It’s Sabat, so ordering online at a Jewish store is closed and will continue in 5 hours and 53 minutes. The web has its Sabat too.
Online shopping has often been regarded as being free from the restrictions of the physical store regarding opening times and location. However, these two (Jewish) stores close their online ordering on Sabat, reinforcing the physical constraints onto the web. Of course, it’s a very conscious choice, as they could also choose to allow online ordering and notify the customer that their order will be processed after Sabat.
7 thoughts on “The web has its Sabat too”
Just like the Dutch Reformatorisch Dagblad, which closes its online newsfeed on a sunday. Seems very outdated and contrary to online rules, but that’s what they do.
Indeed, I just received a link that points to a screenshot of the website on Sunday.
Same for Dutch political party SGP.
strange though, that extra possibility for people living abroad…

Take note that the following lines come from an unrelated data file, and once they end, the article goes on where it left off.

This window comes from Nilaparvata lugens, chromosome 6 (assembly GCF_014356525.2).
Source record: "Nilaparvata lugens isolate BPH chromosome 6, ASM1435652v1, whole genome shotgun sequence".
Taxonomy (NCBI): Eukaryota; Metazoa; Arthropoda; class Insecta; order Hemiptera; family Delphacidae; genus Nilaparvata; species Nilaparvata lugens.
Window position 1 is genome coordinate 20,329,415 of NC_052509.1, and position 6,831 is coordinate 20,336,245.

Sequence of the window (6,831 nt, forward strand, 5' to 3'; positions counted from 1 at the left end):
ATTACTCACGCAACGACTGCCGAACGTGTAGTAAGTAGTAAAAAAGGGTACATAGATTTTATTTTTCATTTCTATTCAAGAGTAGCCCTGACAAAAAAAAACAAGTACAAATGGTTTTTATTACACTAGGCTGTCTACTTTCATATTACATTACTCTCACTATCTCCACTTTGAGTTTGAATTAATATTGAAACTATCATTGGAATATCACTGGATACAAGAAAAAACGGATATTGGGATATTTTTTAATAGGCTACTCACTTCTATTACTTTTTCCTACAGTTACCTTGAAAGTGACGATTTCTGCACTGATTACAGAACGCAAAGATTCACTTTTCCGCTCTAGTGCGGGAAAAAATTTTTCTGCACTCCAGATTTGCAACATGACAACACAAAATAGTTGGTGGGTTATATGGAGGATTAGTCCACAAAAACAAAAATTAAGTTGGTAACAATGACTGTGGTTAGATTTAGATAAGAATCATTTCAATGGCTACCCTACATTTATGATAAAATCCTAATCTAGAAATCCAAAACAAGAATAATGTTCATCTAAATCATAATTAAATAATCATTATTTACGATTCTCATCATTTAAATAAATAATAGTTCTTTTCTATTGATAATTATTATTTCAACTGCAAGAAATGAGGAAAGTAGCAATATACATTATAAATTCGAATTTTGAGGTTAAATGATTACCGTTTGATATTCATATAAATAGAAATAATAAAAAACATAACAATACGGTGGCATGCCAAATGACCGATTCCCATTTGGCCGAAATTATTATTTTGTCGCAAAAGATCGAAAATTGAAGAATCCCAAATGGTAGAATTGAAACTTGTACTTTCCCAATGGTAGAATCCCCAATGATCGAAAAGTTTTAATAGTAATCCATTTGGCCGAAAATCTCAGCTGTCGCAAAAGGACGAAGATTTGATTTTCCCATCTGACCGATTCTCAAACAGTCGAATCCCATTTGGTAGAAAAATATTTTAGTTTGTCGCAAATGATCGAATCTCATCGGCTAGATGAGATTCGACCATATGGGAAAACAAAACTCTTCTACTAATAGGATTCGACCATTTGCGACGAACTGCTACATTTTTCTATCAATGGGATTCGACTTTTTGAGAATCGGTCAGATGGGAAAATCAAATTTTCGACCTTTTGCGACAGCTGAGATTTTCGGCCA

Because it’s Sunday and I’m currently abroad I decided to take a look at the Reformatorisch Dagblad website but they seem to have changed their policy again: no news for anyone, anywhere on Sunday.
Okay, you are currently abroad, but it’s still Sunday, isn’t it? You should check the site at a time of day when it is Sunday in the Netherlands and Saturday evening (or Monday early morning) in your location. Perhaps you can enter the site then.
A website can roughly check the geographical location of the browser. Like, for example, this website does: http://goingtorain.com/
In combination with a table that translates locations to time zones, a website can find out whether or not it is Sunday at your current location. That will not work 100% accurate, but in general it can work.
Now, considering that the publishers of Reformatorisch Dagblad consider observing the Sunday rest a sacred law of God, they would not want to take part in an activity that ‘violates’ that law. Even when they recognize that everyone must decide that for himself or herself, they may decide not to take part in it in any way.
Thank you for your comments.
I should try it again in a week then. I’m quite sure the Reformatorisch Dagblad doesn’t use geolocating but puts the site on hold manually. Else they could geolocate me as being in the USA on the East coast and automatically redirect me to their regular website.
I love the goingtorain.com example as a both smart and humorous way of using browser geolocating to provide specific services (unlike Google).